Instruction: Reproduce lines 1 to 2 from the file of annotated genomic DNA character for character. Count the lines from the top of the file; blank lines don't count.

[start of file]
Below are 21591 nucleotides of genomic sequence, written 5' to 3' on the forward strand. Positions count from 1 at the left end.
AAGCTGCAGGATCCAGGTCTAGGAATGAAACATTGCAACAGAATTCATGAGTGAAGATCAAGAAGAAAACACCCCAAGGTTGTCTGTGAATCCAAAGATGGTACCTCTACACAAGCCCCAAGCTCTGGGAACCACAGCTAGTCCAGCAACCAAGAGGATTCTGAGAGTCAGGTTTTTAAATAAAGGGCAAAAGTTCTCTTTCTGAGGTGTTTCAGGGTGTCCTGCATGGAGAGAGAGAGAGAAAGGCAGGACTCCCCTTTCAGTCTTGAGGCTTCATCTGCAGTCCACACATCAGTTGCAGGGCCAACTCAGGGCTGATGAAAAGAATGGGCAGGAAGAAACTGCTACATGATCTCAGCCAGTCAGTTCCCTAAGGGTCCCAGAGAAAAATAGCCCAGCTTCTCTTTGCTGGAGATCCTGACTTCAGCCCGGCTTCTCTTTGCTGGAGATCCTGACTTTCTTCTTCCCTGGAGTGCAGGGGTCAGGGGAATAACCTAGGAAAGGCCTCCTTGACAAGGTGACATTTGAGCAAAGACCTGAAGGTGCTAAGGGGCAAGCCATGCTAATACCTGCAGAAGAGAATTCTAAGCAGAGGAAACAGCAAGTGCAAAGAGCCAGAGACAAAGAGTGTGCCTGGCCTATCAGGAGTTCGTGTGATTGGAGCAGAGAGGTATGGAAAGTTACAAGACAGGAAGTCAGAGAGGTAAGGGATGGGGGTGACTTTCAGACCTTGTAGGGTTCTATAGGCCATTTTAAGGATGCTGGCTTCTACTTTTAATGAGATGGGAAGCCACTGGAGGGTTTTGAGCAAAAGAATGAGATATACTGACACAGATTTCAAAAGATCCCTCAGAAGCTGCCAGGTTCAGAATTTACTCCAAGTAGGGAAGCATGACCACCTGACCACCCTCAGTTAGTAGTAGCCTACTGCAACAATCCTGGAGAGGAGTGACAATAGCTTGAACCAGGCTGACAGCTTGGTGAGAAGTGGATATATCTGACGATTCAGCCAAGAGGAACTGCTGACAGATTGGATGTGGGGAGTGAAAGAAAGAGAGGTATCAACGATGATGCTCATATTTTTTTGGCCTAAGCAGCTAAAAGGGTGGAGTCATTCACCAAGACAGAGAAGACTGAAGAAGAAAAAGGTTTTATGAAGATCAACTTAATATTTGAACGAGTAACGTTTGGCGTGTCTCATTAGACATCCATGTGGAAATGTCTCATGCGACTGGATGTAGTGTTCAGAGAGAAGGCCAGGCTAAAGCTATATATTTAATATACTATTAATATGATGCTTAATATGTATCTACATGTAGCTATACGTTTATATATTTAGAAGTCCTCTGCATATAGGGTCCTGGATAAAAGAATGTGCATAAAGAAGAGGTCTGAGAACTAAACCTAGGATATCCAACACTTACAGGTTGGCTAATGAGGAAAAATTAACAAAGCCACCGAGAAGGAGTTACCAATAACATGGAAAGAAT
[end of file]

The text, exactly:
Below are 21591 nucleotides of genomic sequence, written 5' to 3' on the forward strand. Positions count from 1 at the left end.
AAGCTGCAGGATCCAGGTCTAGGAATGAAACATTGCAACAGAATTCATGAGTGAAGATCAAGAAGAAAACACCCCAAGGTTGTCTGTGAATCCAAAGATGGTACCTCTACACAAGCCCCAAGCTCTGGGAACCACAGCTAGTCCAGCAACCAAGAGGATTCTGAGAGTCAGGTTTTTAAATAAAGGGCAAAAGTTCTCTTTCTGAGGTGTTTCAGGGTGTCCTGCATGGAGAGAGAGAGAGAAAGGCAGGACTCCCCTTTCAGTCTTGAGGCTTCATCTGCAGTCCACACATCAGTTGCAGGGCCAACTCAGGGCTGATGAAAAGAATGGGCAGGAAGAAACTGCTACATGATCTCAGCCAGTCAGTTCCCTAAGGGTCCCAGAGAAAAATAGCCCAGCTTCTCTTTGCTGGAGATCCTGACTTCAGCCCGGCTTCTCTTTGCTGGAGATCCTGACTTTCTTCTTCCCTGGAGTGCAGGGGTCAGGGGAATAACCTAGGAAAGGCCTCCTTGACAAGGTGACATTTGAGCAAAGACCTGAAGGTGCTAAGGGGCAAGCCATGCTAATACCTGCAGAAGAGAATTCTAAGCAGAGGAAACAGCAAGTGCAAAGAGCCAGAGACAAAGAGTGTGCCTGGCCTATCAGGAGTTCGTGTGATTGGAGCAGAGAGGTATGGAAAGTTACAAGACAGGAAGTCAGAGAGGTAAGGGATGGGGGTGACTTTCAGACCTTGTAGGGTTCTATAGGCCATTTTAAGGATGCTGGCTTCTACTTTTAATGAGATGGGAAGCCACTGGAGGGTTTTGAGCAAAAGAATGAGATATACTGACACAGATTTCAAAAGATCCCTCAGAAGCTGCCAGGTTCAGAATTTACTCCAAGTAGGGAAGCATGACCACCTGACCACCCTCAGTTAGTAGTAGCCTACTGCAACAATCCTGGAGAGGAGTGACAATAGCTTGAACCAGGCTGACAGCTTGGTGAGAAGTGGATATATCTGACGATTCAGCCAAGAGGAACTGCTGACAGATTGGATGTGGGGAGTGAAAGAAAGAGAGGTATCAACGATGATGCTCATATTTTTTTGGCCTAAGCAGCTAAAAGGGTGGAGTCATTCACCAAGACAGAGAAGACTGAAGAAGAAAAAGGTTTTATGAAGATCAACTTAATATTTGAACGAGTAACGTTTGGCGTGTCTCATTAGACATCCATGTGGAAATGTCTCATGCGACTGGATGTAGTGTTCAGAGAGAAGGCCAGGCTAAAGCTATATATTTAATATACTATTAATATGATGCTTAATATGTATCTACATGTAGCTATACGTTTATATATTTAGAAGTCCTCTGCATATAGGGTCCTGGATAAAAGAATGTGCATAAAGAAGAGGTCTGAGAACTAAACCTAGGATATCCAACACTTACAGGTTGGCTAATGAGGAAAAATTAACAAAGCCACCGAGAAGGAGTTACCAATAACATGGAAAGAAT